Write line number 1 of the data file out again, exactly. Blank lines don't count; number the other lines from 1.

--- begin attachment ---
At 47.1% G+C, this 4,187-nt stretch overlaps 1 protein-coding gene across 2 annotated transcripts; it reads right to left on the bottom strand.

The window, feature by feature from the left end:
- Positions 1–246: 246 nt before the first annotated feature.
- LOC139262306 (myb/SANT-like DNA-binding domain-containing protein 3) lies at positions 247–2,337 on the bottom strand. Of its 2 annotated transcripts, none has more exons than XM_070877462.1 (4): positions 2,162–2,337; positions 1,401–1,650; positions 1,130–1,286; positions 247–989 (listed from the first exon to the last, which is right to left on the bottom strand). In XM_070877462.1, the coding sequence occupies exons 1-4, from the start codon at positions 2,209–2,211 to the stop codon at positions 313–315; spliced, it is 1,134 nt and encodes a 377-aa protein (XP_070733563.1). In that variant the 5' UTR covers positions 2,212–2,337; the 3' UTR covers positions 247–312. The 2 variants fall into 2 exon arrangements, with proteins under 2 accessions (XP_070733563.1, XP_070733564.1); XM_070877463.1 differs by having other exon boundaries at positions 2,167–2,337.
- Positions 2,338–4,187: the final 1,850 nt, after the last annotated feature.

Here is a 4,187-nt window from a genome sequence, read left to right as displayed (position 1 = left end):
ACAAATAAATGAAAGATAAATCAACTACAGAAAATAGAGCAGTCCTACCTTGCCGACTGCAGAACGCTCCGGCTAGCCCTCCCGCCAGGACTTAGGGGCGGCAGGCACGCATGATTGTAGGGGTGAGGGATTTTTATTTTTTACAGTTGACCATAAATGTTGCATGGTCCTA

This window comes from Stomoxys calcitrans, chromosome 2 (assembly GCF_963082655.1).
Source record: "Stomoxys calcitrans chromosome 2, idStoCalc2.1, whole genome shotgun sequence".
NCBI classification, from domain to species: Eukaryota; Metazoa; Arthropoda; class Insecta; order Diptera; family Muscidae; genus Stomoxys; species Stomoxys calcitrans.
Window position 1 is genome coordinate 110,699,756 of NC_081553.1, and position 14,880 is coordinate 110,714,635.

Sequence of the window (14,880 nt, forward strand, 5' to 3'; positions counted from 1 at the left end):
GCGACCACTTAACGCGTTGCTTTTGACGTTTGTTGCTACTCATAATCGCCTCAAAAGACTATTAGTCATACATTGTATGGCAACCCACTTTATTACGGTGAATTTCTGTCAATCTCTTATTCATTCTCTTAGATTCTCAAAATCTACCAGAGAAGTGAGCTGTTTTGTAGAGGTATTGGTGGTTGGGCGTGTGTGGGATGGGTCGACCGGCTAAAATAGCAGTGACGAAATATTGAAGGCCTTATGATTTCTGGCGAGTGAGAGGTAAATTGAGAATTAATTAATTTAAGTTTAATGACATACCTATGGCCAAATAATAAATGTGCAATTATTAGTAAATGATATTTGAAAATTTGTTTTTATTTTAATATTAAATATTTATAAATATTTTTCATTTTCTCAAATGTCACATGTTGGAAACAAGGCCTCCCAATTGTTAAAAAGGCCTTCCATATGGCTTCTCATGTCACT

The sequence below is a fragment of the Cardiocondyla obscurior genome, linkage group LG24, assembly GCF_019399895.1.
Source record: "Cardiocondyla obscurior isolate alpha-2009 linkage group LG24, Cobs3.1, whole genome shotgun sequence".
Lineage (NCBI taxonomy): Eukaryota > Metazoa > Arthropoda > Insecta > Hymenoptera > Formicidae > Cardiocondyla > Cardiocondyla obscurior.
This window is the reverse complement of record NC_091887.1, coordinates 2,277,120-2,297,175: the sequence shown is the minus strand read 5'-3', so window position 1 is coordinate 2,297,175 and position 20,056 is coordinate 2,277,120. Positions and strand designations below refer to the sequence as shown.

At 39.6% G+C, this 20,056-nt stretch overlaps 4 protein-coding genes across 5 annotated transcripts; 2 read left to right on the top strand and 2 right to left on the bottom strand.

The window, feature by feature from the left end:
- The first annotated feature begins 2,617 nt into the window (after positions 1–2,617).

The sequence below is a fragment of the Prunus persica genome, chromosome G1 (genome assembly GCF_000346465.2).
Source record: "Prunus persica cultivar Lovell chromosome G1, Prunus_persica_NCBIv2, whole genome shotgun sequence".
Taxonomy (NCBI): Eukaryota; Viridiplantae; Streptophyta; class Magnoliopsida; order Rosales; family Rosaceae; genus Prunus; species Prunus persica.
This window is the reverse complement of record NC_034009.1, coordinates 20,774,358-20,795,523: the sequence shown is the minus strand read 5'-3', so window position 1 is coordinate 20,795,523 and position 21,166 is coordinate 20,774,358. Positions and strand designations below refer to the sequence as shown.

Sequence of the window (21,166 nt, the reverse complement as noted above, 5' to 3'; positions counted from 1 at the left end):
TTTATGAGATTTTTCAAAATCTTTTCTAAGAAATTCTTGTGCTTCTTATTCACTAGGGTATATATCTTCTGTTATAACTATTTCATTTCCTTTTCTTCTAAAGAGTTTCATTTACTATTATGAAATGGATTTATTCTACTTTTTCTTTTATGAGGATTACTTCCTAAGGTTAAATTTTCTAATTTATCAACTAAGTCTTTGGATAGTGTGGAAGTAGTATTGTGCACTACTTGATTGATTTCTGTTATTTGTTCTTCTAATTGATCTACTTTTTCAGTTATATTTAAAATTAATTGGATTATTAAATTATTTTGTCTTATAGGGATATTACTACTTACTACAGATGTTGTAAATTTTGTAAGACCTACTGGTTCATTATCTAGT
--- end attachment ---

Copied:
At 47.1% G+C, this 4,187-nt stretch overlaps 1 protein-coding gene across 2 annotated transcripts; it reads right to left on the bottom strand.